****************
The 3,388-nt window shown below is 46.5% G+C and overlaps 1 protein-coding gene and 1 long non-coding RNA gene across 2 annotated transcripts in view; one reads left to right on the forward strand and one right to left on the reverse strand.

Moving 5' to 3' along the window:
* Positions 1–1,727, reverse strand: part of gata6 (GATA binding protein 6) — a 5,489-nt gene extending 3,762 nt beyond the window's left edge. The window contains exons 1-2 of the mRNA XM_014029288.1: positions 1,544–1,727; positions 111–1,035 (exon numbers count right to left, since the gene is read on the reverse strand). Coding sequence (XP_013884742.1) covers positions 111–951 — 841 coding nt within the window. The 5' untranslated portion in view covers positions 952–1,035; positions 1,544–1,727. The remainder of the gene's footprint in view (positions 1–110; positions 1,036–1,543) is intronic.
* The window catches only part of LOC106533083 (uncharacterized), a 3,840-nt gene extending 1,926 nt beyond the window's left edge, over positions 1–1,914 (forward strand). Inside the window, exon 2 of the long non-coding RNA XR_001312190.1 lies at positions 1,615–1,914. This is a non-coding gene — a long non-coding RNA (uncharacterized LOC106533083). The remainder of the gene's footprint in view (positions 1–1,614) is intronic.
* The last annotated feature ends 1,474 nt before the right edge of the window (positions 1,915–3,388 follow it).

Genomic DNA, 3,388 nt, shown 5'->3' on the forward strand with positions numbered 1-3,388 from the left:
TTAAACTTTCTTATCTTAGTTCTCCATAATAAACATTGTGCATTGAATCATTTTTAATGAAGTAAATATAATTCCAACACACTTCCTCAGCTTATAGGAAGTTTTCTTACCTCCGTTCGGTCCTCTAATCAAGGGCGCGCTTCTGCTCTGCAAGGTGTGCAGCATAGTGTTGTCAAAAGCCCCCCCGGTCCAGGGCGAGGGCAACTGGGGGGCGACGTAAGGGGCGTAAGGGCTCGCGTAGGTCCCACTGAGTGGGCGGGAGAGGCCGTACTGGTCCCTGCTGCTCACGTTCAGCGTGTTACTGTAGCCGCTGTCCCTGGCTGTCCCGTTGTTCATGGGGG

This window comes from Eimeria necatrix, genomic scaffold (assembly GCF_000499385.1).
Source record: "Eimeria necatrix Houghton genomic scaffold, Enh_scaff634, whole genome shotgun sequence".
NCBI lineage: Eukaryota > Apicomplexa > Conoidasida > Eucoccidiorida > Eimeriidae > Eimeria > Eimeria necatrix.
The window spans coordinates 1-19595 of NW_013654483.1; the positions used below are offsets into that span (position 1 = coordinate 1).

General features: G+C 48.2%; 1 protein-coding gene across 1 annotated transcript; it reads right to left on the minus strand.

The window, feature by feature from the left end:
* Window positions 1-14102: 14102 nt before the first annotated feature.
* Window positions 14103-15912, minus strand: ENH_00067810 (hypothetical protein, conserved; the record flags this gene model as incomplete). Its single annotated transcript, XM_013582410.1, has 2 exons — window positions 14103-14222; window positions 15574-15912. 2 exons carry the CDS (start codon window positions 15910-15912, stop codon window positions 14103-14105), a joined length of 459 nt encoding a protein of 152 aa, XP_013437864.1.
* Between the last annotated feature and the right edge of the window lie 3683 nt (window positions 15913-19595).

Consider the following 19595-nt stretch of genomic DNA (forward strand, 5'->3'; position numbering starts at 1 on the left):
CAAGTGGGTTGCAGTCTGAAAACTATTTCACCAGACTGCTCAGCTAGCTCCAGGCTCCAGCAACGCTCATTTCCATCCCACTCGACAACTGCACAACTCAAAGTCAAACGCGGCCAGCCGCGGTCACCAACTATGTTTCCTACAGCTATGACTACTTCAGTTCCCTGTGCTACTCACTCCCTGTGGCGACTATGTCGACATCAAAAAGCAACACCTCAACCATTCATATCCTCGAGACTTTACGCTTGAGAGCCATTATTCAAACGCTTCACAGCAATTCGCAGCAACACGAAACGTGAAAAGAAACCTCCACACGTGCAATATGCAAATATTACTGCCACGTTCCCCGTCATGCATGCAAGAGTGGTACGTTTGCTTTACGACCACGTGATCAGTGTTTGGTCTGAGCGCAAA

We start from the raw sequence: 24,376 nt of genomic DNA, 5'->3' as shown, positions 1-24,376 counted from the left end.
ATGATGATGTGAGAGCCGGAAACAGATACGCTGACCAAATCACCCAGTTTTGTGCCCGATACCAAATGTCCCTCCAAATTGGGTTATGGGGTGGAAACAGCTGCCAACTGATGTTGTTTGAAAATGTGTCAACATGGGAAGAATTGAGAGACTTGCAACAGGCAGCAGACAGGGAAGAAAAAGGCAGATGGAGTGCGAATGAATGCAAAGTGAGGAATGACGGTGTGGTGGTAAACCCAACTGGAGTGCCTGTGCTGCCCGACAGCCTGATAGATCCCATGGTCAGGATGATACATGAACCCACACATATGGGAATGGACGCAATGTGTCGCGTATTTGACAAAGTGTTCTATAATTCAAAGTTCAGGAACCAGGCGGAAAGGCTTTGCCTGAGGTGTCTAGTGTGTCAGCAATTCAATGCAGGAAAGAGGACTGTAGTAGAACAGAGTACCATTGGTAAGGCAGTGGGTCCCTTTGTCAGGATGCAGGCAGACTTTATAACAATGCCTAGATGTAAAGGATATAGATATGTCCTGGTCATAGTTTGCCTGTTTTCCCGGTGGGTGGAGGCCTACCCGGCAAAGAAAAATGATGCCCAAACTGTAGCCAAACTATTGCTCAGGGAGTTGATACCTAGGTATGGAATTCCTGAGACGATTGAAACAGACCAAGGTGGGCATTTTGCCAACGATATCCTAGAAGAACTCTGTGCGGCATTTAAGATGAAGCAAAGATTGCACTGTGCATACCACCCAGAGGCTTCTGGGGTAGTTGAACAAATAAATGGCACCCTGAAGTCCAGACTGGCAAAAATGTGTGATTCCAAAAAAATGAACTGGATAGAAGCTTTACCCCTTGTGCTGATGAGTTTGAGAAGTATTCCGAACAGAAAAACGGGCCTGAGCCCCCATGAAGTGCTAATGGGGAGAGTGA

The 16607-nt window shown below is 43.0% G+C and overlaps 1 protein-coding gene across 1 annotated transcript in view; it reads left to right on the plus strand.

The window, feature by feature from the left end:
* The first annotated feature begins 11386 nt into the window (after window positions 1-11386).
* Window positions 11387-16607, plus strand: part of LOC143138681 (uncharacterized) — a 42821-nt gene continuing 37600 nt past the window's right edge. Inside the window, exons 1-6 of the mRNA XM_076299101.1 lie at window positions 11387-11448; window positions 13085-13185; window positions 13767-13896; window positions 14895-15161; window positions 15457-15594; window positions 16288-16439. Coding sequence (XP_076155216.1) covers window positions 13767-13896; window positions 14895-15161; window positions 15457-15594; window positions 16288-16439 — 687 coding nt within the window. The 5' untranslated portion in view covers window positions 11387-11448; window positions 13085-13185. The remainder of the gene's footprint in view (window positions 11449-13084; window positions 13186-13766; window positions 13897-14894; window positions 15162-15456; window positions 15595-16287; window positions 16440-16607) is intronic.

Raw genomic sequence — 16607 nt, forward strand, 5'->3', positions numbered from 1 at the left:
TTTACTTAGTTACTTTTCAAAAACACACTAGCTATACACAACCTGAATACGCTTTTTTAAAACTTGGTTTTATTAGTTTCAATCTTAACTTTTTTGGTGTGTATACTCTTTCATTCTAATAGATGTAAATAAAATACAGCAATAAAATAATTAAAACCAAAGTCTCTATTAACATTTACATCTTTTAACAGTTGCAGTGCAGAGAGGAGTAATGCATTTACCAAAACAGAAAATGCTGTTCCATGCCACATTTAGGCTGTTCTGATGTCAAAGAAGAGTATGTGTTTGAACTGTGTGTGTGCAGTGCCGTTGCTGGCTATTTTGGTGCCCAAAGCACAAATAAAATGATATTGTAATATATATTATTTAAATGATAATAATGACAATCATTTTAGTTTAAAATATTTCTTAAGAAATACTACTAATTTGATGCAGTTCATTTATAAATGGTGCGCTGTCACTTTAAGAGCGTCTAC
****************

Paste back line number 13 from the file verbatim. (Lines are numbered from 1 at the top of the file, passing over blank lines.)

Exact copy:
The window, feature by feature from the left end: